VOLUME 19 #3

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DEPARTMENTS

Seafood, science and sustainability at Coast Day

tour of UD's research vessel, Hugh R. Sharp
Photo by Sara Ohrel
Visitors tour the research vessel, Hugh R. Sharp.

ON THE GREEN | The promise of tasty seafood, educational lectures, informative ship tours and fun kids’ activities and science demonstrations drew thousands of people to the University’s Hugh R. Sharp Campus in Lewes for Coast Day 2011 in October.

“It was delightful to see so many people having fun while they learned about the work we do,” says Nancy Targett, dean of the College of Earth, Ocean, and Environment and director of the Delaware Sea Grant College Program, co-sponsors of the annual event.

A 35-year tradition, Coast Day lets visitors learn more about the state’s ocean and coastal resources as well as the work of the college’s researchers, Delaware Sea Grant and their many partners. This year’s event—with the theme, “It’s About You”—particularly highlighted the role of coastal resources in benefiting public health, supporting the economy and providing for everyday needs.

crab cake tasting
Photo by Evan Krape
Visitors sample crab cakes.

Across the campus, visitors clustered around the marine critter touch tanks, boarded UD’s research vessel Hugh R. Sharp, sampled seafood and attended lectures on everything from hurricanes to sea turtles to UD’s wind turbine.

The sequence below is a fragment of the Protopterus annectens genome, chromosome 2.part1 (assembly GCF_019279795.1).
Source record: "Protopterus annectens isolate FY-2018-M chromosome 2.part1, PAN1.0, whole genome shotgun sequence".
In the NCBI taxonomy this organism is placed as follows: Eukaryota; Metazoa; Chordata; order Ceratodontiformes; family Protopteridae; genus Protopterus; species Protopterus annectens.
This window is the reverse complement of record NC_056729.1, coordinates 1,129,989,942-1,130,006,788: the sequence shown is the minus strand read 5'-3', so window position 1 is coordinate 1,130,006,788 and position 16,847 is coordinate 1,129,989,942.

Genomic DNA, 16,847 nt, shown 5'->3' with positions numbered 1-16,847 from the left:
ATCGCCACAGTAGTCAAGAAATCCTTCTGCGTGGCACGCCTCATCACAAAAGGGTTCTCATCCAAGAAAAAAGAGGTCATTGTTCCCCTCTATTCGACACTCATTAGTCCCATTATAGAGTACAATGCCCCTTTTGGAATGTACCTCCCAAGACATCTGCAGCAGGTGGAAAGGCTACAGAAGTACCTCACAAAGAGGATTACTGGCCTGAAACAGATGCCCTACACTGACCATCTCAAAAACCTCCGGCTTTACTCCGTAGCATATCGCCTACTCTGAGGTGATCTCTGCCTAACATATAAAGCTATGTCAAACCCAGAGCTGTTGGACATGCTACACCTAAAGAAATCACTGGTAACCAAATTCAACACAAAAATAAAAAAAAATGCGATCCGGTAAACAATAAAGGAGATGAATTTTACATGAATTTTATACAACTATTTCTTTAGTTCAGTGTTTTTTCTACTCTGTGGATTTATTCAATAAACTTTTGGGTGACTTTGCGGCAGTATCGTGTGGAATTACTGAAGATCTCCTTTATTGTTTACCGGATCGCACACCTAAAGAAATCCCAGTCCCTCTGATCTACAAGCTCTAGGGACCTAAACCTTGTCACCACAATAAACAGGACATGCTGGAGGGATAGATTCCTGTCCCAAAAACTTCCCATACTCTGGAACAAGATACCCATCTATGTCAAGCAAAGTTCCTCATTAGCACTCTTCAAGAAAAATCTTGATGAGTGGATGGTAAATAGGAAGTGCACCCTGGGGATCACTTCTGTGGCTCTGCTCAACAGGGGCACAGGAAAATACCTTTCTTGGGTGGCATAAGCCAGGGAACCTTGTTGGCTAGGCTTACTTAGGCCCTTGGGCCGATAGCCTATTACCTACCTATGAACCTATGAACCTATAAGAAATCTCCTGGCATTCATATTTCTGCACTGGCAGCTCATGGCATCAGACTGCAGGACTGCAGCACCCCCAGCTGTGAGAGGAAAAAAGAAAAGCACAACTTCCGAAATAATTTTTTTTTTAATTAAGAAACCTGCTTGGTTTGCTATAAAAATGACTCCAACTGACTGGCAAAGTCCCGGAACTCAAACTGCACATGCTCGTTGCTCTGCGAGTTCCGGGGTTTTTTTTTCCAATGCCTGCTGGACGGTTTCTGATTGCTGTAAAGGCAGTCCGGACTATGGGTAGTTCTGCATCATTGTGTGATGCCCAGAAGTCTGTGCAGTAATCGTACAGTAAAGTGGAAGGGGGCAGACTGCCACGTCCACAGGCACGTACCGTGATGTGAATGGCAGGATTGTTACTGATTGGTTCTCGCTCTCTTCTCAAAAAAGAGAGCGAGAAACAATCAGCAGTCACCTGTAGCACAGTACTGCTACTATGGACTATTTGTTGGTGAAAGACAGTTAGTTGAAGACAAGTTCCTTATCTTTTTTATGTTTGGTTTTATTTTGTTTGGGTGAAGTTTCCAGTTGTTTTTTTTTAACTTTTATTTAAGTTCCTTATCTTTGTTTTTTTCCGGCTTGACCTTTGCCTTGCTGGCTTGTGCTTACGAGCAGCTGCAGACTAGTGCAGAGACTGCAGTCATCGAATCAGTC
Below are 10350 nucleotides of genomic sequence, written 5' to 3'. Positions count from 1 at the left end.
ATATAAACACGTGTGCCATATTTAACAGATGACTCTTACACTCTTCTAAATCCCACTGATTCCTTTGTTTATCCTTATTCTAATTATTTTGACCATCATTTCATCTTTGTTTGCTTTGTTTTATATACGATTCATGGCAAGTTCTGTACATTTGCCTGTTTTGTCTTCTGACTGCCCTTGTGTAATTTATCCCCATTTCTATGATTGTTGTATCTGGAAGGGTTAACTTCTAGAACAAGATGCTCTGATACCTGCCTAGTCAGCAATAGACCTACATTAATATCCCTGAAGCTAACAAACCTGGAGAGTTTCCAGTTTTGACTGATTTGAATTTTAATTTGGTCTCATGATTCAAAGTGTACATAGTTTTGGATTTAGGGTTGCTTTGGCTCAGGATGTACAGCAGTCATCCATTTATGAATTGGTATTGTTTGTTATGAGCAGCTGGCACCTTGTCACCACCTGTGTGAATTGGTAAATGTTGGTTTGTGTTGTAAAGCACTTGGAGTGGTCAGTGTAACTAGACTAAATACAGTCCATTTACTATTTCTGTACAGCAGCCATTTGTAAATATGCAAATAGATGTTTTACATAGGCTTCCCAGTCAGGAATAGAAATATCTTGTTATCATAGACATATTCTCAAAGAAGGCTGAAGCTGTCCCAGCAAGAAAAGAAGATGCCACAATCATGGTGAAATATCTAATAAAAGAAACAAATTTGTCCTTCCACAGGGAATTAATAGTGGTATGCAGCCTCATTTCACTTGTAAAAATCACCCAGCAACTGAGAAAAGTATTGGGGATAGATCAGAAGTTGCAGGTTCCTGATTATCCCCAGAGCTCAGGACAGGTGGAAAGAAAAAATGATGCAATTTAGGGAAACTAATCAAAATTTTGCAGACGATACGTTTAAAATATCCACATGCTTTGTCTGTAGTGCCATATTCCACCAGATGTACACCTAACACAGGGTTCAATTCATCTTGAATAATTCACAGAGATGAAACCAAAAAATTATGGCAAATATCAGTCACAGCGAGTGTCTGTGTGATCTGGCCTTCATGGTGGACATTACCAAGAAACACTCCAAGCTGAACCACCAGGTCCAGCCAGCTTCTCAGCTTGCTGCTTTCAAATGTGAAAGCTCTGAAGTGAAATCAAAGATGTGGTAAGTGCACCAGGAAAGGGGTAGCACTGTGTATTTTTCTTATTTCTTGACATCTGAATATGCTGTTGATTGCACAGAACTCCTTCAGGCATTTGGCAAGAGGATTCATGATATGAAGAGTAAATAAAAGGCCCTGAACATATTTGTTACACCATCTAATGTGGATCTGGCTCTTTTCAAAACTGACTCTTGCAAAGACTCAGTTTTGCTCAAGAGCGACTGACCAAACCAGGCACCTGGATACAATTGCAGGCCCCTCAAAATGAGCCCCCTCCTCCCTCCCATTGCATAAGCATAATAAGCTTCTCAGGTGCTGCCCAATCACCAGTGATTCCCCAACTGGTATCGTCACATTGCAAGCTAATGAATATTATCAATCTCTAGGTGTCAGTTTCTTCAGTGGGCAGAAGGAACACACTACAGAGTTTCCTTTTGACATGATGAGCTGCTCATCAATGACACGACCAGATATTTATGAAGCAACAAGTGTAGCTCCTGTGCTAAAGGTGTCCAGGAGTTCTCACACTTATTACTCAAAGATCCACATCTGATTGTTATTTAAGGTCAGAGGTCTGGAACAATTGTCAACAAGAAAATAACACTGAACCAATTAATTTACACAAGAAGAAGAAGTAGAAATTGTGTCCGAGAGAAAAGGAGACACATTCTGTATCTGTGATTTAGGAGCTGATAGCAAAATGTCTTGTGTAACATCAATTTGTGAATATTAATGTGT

At the event’s kick-off ceremony, Targett, along with U.S. Sen. Tom Carper, UD President Patrick Harker, Lewes Mayor Jim Ford and National Hurricane Center Director Bill Read congratulated the winners of two Coast Day contests for Delaware schoolchildren.

The fifth-grade essay contest winner was Shea Sweeney, a student in Marilyn Vallejo’s class at St. Ann School in Wilmington. She wrote about the Brandywine River and ways to protect it, saying, “My goal for the Brandywine River is for people to be able to enjoy it for many generations.”

crab cake tasting
Photo by Lisa Tossey
Visitors check out a research lab.

Saleh Hamad of Caesar Rodney High School in Camden, Del., won the high school video contest for his entry, “How I Help My Environment.” His teacher is Mary Stokes, and his winning video can be viewed at Delaware Sea Grant’s YouTube channel: www.youtube.com/deseagrant.

Throughout the day, crowds of hungry visitors swarmed the seafood competitions for a chance to taste contestants’ creations. “Carl’s Stuffed Crab Cake” by Carl Zampini of Newark, Del., took first prize in the Crab Cake Cook-Off.

The annual Chowder Challenge face-off gave visitors a chance to vote for their favorite soup after a 2-ounce taste test. Once the votes were tallied, the Delmarva Chefs and Cooks Association took first prize over the First State Chefs Association. Jennifer Courville and Kahdeja Pirkle, both seniors in the Parkside High School Culinary Arts Program in Salisbury, Md., concocted the winning chowder recipe.

Coast Day visitors interested in music and maritime history were able to enjoy a concert by the Northern Neck Chantey Singers. Representing some of the last fishermen who participated in chantey singing, the group is dedicated to documenting and preserving the legacy of those who worked and pulled nets on menhaden fishing boats many years ago.

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Finally, it’s not too soon to save the date for next year’s Coast Day, which will take place on Sunday, Oct. 7. For more information, visit www.decoastday.org or call (302) 831-8083.

Article by Ron Ohrel

  • University of Delaware   •   Newark, DE 19716   •   USA   •   Phone: (302) 831-2792   •   © 2013